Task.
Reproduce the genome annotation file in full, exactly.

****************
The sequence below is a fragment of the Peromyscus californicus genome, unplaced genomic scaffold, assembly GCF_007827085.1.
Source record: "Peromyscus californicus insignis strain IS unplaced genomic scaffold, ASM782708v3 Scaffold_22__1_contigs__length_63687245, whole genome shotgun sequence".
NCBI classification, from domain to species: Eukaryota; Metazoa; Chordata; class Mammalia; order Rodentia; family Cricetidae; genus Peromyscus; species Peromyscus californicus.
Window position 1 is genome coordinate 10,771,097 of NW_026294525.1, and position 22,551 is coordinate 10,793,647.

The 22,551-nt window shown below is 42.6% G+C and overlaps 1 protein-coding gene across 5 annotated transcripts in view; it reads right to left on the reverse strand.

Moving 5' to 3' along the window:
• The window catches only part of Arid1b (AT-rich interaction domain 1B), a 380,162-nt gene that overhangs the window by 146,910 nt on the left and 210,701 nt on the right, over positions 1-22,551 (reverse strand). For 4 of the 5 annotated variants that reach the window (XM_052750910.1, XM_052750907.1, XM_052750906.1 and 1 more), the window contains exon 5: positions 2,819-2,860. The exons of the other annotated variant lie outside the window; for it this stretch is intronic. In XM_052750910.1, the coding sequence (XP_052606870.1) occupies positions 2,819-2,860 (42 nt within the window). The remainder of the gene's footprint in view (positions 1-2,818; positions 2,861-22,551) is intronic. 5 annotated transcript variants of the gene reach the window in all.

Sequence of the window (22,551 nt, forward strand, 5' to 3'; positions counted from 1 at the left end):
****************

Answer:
The sequence below is a fragment of the Peromyscus californicus genome, unplaced genomic scaffold, assembly GCF_007827085.1.
Source record: "Peromyscus californicus insignis strain IS unplaced genomic scaffold, ASM782708v3 Scaffold_22__1_contigs__length_63687245, whole genome shotgun sequence".
NCBI classification, from domain to species: Eukaryota; Metazoa; Chordata; class Mammalia; order Rodentia; family Cricetidae; genus Peromyscus; species Peromyscus californicus.
Window position 1 is genome coordinate 10,771,097 of NW_026294525.1, and position 22,551 is coordinate 10,793,647.

The 22,551-nt window shown below is 42.6% G+C and overlaps 1 protein-coding gene across 5 annotated transcripts in view; it reads right to left on the reverse strand.

Moving 5' to 3' along the window:
• The window catches only part of Arid1b (AT-rich interaction domain 1B), a 380,162-nt gene that overhangs the window by 146,910 nt on the left and 210,701 nt on the right, over positions 1-22,551 (reverse strand). For 4 of the 5 annotated variants that reach the window (XM_052750910.1, XM_052750907.1, XM_052750906.1 and 1 more), the window contains exon 5: positions 2,819-2,860. The exons of the other annotated variant lie outside the window; for it this stretch is intronic. In XM_052750910.1, the coding sequence (XP_052606870.1) occupies positions 2,819-2,860 (42 nt within the window). The remainder of the gene's footprint in view (positions 1-2,818; positions 2,861-22,551) is intronic. 5 annotated transcript variants of the gene reach the window in all.

Sequence of the window (22,551 nt, forward strand, 5' to 3'; positions counted from 1 at the left end):